Frankly, there’s not a whole lot I can say about New York’s rail system that hasn’t already been said. It offers frequent service, 24-7, on lines and stations that blanket most of the city’s core. The trains are themselves mostly up-to-date, comfortable and — importantly in August — air conditioned. The one thing, however, that struck me on this visit is how much the system is showing its age.
I’m willing to overlook the dinginess and powerful smells of New York’s subway stations, in part because the wait times are typically pretty short. But I was surprised and dismayed to see how inaccessible the majority of stations are to individuals with limited mobility, i.e. the elderly and people with physical disabilities.
Most of the system’s construction predates 1990’s landmark law the Americans with Disabilities Act, which requires all new public facilities to be accessible to disabled individuals. Consequently, only 50-some subway stations in New York have elevators. This map [PDF] from Just Urbanism shows how limited the system is if you aren’t able to spring up flights of stairs.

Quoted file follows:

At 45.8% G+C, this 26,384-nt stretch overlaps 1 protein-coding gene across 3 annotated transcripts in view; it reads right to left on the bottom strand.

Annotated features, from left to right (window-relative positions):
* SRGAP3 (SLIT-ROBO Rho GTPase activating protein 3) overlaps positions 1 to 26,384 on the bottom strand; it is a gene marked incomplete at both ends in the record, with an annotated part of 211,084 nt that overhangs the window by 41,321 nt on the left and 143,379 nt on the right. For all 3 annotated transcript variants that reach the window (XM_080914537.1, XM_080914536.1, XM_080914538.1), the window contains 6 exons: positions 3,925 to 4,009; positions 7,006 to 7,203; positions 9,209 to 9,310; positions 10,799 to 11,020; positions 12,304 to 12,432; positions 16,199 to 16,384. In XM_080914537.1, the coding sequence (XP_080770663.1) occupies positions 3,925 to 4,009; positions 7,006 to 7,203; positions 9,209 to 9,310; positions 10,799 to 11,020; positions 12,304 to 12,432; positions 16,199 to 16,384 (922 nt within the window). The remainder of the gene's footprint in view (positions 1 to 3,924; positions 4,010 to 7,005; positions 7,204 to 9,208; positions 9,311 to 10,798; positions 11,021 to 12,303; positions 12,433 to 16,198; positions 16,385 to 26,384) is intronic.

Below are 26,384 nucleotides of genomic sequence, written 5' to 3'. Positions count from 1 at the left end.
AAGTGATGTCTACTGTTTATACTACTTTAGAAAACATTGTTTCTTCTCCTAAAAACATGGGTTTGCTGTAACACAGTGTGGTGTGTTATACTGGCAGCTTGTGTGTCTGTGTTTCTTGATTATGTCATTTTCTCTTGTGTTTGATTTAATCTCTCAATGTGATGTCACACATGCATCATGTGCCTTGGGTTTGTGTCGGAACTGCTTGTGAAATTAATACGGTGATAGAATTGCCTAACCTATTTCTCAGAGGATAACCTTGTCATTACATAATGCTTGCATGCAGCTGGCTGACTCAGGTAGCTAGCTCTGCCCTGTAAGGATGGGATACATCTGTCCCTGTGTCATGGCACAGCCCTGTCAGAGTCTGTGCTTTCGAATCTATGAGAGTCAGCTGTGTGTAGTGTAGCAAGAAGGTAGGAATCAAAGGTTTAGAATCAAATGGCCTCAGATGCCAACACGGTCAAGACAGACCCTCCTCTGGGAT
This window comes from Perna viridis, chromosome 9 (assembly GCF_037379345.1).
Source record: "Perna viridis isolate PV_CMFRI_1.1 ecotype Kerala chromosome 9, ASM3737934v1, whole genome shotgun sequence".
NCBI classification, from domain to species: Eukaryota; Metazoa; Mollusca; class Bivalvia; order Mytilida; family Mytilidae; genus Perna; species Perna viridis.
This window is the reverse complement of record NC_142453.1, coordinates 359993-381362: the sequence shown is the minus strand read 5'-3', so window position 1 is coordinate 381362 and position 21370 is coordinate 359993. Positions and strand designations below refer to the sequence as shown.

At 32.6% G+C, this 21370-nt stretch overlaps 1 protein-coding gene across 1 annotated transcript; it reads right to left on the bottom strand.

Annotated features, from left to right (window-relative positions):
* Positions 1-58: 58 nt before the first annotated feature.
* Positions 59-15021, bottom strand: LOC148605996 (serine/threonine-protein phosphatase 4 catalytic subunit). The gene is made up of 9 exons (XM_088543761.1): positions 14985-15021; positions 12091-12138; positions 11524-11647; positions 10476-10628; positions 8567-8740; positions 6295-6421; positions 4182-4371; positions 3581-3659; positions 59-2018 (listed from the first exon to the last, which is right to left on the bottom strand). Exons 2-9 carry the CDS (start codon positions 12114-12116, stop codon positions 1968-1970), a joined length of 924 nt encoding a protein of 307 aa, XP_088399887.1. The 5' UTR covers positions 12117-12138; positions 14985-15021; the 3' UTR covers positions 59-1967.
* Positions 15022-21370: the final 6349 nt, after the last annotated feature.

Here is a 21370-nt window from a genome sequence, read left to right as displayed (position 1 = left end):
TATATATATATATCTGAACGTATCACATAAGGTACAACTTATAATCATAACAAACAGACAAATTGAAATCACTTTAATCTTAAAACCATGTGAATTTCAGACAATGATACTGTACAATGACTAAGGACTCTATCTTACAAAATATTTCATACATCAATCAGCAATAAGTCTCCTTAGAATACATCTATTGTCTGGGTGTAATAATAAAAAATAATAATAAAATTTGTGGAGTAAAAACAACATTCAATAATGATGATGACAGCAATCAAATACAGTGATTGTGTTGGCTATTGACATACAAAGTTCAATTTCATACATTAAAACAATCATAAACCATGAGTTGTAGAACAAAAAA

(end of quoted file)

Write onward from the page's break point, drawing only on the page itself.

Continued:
By contrast, the Metro Rail system is completely accessible to people using wheelchairs — every station has either a ramp or elevator to reach the station platform.
Another thing worth noting is that New York is still in the early process of adopting real-time arrival displays and automated station announcements. Both worked great where they were already in place.
Confession time: I didn’t ride a bus while in New York. I certainly didn’t try to avoid riding buses. At home I’m a frequent bus patron and try to nudge my friends to do the same — but I didn’t get around to it in New York because the rail system was particularly convenient where I was staying.